So, by the end of 2017, Noname started thinking about maybe recording some new music.
“I don’t make music for long periods of time and then when I do, I can make an album in like a month,” she says. Despite being in L.A., Noname didn’t look to any new producers to change her sound, opting instead to go back to the well that made Telefone the success it was: her familiar backing band, all flown out from Chicago. “I kinda need to be in a space where we’re all creating together,” she said. “I don’t even like to be sent beats. I really prefer to be locked in with instrumentalists if I can.”
The resulting album is Room 25. In many ways, it’s a doubling down on everything that makes Noname unique. It’s denser than Telefone, unafraid to get dark and complicated. The flows and rhyme patterns are even harder to keep up with on first listen. “The cadences aren’t always following the drums, you know?” she says. “Sometimes I’m rapping and writing more to melody than I am to drums, the way most rappers do.”
If there was any expectation that she’d follow her collaborator Chance The Rapper into the pop world, it’s put to rest on Room 25. The album’s biggest difference from its predecessor isn’t its sound, but how personal it is. If Telefone was the story of a young Chicago everywoman (who happened to have supernatural rapping skills), Room 25 is about Noname, and Noname alone.
“When I put out Telefone, I was in a very different place in my life. My responsibilities were drastically less than the things I’m responsible for now,” she says. “Telefone feels very youthful and bubbly to me. This is a lot more serious than the last one.”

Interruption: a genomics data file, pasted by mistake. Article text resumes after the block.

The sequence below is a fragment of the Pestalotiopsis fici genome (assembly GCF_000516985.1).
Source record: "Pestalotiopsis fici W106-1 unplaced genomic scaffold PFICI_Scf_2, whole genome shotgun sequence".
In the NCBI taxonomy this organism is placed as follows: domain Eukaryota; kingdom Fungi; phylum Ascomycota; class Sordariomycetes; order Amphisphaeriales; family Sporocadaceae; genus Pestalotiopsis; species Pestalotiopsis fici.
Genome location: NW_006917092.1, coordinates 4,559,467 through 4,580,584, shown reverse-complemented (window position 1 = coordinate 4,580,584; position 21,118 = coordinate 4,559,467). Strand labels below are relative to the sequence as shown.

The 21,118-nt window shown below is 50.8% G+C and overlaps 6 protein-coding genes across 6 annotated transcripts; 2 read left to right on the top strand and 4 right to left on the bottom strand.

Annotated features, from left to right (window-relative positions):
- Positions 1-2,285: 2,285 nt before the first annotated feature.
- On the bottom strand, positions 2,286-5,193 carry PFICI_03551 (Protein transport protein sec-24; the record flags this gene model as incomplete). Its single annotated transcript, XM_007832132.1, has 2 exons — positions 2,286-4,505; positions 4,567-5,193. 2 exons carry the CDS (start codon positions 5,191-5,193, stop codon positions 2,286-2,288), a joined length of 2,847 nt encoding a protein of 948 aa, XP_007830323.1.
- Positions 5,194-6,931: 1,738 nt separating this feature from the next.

Room 25 is about the years after Telefone, when Noname spent nearly two years living out of hotel rooms (the title of the album is a nod to this lifestyle and the age she was at the time). “That was just a crazy year for me,” she says. “I was making a lot, thousands of dollars that I had never seen or thought I would ever accumulate. Like, I had a savings account. I had sex for the first time in my life that year.”
“I say the word ‘pussy’ probably eight times in this new album, which is so much for me” she says, laughing. “I was playing around with being vulgar and playing around with being braggadocious. I was able to find this new security within myself. It wasn’t necessarily a conscious decision. I didn’t go, ‘I gotta make a grown and sexy album.'”
As a diaristic piece of art from one of rap’s most promising stylists, Room 25 is easily Noname’s most confident work to date — a tall order, given Telefone’s self-assurance. That confidence, though, doesn’t come without some anxiety. “Probably my biggest fear is that Telefone was a fluke,” she says. “I have this fear that they’ll be like, ‘We knew she wasn’t that good.'”
As soon as the album starts, though, any of those fears are put to rest. “Y’all really thought a bitch couldn’t rap, huh?” she repeats on album opener “Self,” in the smirking tone of someone who knows just how talented they are.